I began building this algorithm I calibrated it to measure
the precession of aphelion,
reckoning that later versions would calibrate Perihelion Precession
when the software was more mature, and perhaps the computer
itself would be faster, and the results would then be more
accurate. However, the newer 4-core Windows
10 computers run these particular processes
10x slower than the older XP 2-core
That is why I inadvertently have results most accurate for
precession of aphelion. I wanted to measure both just to carefully
monitor any potential anomalies between the two. The applications
in 2D and 3D free to download,
are all calibrated for Perihelion Precession, and if you want
the most accurate results yourself, then you can run them
yourself and monitor them for optimal accuracy.
So even though the orbit-gravity-sim-15.exe
algorithm offers Scenario 
as a solution to the precession of the orbit of Venus,
I have to concede that my current processing power would take
about 10 days to achieve results with an
error-margin larger than the amount in question.
I would likely need to run Scenario 
of OGS15 for
about 3 months for a fair result. I am currently
running a lengthy sample of Scenario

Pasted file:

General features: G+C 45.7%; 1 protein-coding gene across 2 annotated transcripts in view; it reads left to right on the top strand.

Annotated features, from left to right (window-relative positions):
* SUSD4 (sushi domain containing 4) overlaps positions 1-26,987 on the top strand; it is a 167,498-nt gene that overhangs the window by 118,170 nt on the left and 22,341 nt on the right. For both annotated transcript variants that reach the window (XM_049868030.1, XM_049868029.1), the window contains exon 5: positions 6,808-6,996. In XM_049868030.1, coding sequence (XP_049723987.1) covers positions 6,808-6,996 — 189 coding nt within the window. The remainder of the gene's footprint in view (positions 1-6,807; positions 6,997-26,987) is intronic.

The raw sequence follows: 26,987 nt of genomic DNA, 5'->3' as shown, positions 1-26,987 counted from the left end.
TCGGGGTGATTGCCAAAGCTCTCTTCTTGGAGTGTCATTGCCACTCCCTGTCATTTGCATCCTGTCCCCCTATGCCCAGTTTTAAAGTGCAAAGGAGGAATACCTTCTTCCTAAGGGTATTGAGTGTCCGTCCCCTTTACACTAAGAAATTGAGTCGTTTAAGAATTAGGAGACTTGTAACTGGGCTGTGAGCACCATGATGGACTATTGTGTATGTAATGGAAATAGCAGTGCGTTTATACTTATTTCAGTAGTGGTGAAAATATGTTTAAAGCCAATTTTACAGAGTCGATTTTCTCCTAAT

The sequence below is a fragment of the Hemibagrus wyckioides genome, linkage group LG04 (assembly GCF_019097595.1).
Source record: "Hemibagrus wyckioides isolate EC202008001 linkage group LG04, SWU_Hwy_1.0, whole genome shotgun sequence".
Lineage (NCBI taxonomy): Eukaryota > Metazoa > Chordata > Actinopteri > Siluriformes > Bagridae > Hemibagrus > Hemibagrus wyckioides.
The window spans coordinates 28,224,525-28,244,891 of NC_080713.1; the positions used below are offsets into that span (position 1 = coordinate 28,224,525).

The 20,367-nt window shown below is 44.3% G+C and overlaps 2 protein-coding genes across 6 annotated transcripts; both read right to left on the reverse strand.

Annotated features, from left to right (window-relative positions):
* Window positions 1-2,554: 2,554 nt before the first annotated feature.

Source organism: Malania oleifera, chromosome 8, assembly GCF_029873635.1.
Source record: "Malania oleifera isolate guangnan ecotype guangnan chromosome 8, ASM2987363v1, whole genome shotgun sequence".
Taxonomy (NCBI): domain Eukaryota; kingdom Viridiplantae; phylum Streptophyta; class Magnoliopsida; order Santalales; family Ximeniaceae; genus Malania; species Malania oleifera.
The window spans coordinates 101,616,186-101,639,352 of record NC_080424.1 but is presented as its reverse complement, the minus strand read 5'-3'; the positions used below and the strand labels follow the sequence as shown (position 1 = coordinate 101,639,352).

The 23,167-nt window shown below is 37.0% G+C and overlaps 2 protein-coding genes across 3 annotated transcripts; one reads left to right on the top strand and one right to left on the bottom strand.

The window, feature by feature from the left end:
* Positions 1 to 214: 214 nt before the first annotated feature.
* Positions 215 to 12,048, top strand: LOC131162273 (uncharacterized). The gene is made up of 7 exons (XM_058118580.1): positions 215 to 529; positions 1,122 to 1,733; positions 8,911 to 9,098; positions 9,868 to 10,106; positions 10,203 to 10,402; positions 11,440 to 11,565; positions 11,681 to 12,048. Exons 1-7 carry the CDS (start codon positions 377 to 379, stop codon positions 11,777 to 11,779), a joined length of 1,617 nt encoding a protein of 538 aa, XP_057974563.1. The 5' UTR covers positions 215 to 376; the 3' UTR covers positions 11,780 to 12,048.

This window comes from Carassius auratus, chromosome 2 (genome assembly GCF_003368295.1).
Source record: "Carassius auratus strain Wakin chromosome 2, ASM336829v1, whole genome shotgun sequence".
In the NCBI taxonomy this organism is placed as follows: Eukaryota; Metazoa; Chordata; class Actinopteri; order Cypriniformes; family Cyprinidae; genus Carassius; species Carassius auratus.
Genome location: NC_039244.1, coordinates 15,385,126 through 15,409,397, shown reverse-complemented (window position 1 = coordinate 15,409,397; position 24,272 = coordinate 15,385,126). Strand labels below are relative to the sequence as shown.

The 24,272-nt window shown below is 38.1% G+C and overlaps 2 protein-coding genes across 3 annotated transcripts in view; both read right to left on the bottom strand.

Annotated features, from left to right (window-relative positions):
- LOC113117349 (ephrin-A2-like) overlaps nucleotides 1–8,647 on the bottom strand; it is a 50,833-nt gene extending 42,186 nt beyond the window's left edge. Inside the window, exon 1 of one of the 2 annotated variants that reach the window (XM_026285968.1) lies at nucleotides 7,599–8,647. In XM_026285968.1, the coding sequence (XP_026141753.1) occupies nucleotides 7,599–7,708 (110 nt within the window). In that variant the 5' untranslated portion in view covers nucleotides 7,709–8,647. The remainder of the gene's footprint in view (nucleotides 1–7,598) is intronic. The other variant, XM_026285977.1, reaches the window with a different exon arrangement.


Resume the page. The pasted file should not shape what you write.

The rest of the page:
which after over 2000 orbits
yields no satisfactory result, then average Perihelion is
still fluctuating ether side of zero even at optimal orbit
counts. I will post updates if I ever get them.
But currently (2020 February), I only have
1.5 GHz of processing power which is diluted
to 10% via the atrocity of modern '4-core'
processing combined with lazy old Windows 10.
When I started this process I had no way of knowing in advance
what future operating systems were going to be doing, and
I still feel fairly let-down by the system.
Perhaps future versions of Windows will be able to utilize
the sequential code more effectively, and use all the processing
'power'. If you, the reader, have a faster computer, then
you could likely squeeze her parameters more effectively than
I can. But its a fairly moot point for Venus because observational
time-frames would yield an error-margin too big for a meaningful
average anyways. For individual orbits, the results of OGS15
could however still be vital.
If you run the algorithm, and obtain the data, please let
me know! I'd really like to know what answers my algorithm
gives for Venus. Contact me at the Cosmology Forum:
Instead of Venus, the next best planet to measure Perihelion
Precession, after Mercury is Mars, due to its eccentric orbit.
But first lets just take a look at Earth.